My journey in hypothalamic amenorrhea recovery.
On February 19th, 2022, I made a decision that changed my life. I decided to stop running.
I had not had my period for 3 years. After 6 months of not having a period, I was concerned. I scheduled an appointment with my primary care physician. She took some labs, did an evaluation, and ended up telling me I was healthy. She said that when I stop running it will probably come back and if it didn’t, we could re-evaluate. The issue was, I never stopped running. At the end of 2021, I sustained a stress fracture to my femur. When I started going to physical therapy for the injury, my physical therapist asked me if I had my period. My answer was no. I realized I might have an issue.
I started researching loss of period in female athletes. I learned how important it is to have a menstrual cycle. Menstruation supports so much more than just reproductive health. One thing that took me by surprise was bone health. Not having a period can actually lead to low bone density. It hit me; this is why my PT asked me about my period. The gravity of my situation was sinking in. What damage did I cause to my body by continuing to train without a period for 3 years? I decided that I would do whatever it takes to get my period back. I read about a condition called hypothalamic amenorrhea or HA. HA is dysfunction of the hypothalamus, the area of the brain in charge of regulating the hormones related to reproduction, which leads to amenorrhea or lack of period. ***I am not a medical professional. This definition was formed from my own understanding.***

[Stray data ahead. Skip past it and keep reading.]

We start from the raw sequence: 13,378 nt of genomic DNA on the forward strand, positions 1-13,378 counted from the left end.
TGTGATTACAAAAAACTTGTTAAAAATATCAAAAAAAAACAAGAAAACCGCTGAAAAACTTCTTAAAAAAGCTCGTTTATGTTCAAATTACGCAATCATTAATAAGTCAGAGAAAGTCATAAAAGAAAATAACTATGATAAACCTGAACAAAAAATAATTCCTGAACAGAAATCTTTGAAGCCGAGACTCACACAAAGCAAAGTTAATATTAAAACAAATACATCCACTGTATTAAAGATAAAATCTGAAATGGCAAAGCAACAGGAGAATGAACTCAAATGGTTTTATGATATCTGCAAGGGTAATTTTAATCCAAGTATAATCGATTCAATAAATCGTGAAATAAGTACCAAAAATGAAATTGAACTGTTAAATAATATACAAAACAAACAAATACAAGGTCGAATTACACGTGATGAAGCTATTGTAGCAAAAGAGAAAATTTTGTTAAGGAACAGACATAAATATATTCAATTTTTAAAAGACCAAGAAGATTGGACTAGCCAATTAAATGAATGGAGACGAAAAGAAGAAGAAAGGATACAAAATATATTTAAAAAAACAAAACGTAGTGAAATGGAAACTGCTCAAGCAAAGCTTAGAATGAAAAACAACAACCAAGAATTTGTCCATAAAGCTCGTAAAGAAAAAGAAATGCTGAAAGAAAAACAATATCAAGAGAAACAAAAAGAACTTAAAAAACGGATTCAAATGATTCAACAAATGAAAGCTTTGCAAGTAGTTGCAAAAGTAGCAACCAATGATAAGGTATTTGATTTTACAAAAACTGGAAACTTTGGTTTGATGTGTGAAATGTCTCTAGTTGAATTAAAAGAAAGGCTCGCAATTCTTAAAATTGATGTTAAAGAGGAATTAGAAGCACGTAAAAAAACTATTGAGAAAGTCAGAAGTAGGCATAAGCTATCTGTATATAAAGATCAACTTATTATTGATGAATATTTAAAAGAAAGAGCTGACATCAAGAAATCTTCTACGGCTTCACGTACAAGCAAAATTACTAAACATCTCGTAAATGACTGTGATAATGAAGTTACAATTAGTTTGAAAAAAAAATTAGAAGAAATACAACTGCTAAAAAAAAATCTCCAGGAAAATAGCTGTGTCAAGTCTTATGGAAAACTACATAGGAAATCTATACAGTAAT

The road to recovery from HA seemed relatively simple, manage stress, decrease exercise, and eat more food. I thought I could handle it on my own, still too untrusting of medical professionals because of the misguidance I had received from my physician. I dropped my mileage and took up weight training. When it came to eating more food, I was at a loss. I had no idea how to increase my overall nutrition. I was scared about what would happen to my body. This was when I realized I was going to need more help.
As a type A woman, who never likes to admit that she needs help with anything, asking for help was not easy. I reached out to a dietitian who specializes in endurance nutrition and eating disorders. We enlisted a new primary care physician and an OB GYN to help get an initial diagnosis for HA.
Before working with a dietitian, I thought my diet was healthy. I ate lots of fruits and vegetables, I focused on getting enough protein and I limited foods that had been labeled “bad” by diet culture. To my surprise, one of my dietitian’s first instructions was to eat less vegetables. I was filling up so much on fibrous veggies that there was no room in my gut for the nutrient dense foods that were necessary for recovery. I learned that there is no morality tied to food. Food is not “good” or “bad”. It is food. No matter what that food is, it provides nutrients to my body.
Each week, I identified a new food rule to break. For me, food rules are restrictions on certain foods like pizza, ice cream, pasta, bagels, donuts, etc. These foods are nutrient dense and proved as a fun and easy way to get in that extra nutrition that my body craved. Working with a dietitian was eye-opening for me. I was massively missing the mark for my overall nutrition before working with her. The diet that I thought was healthy was actually extremely restrictive and probably played a massive part in the loss of my menstrual cycle.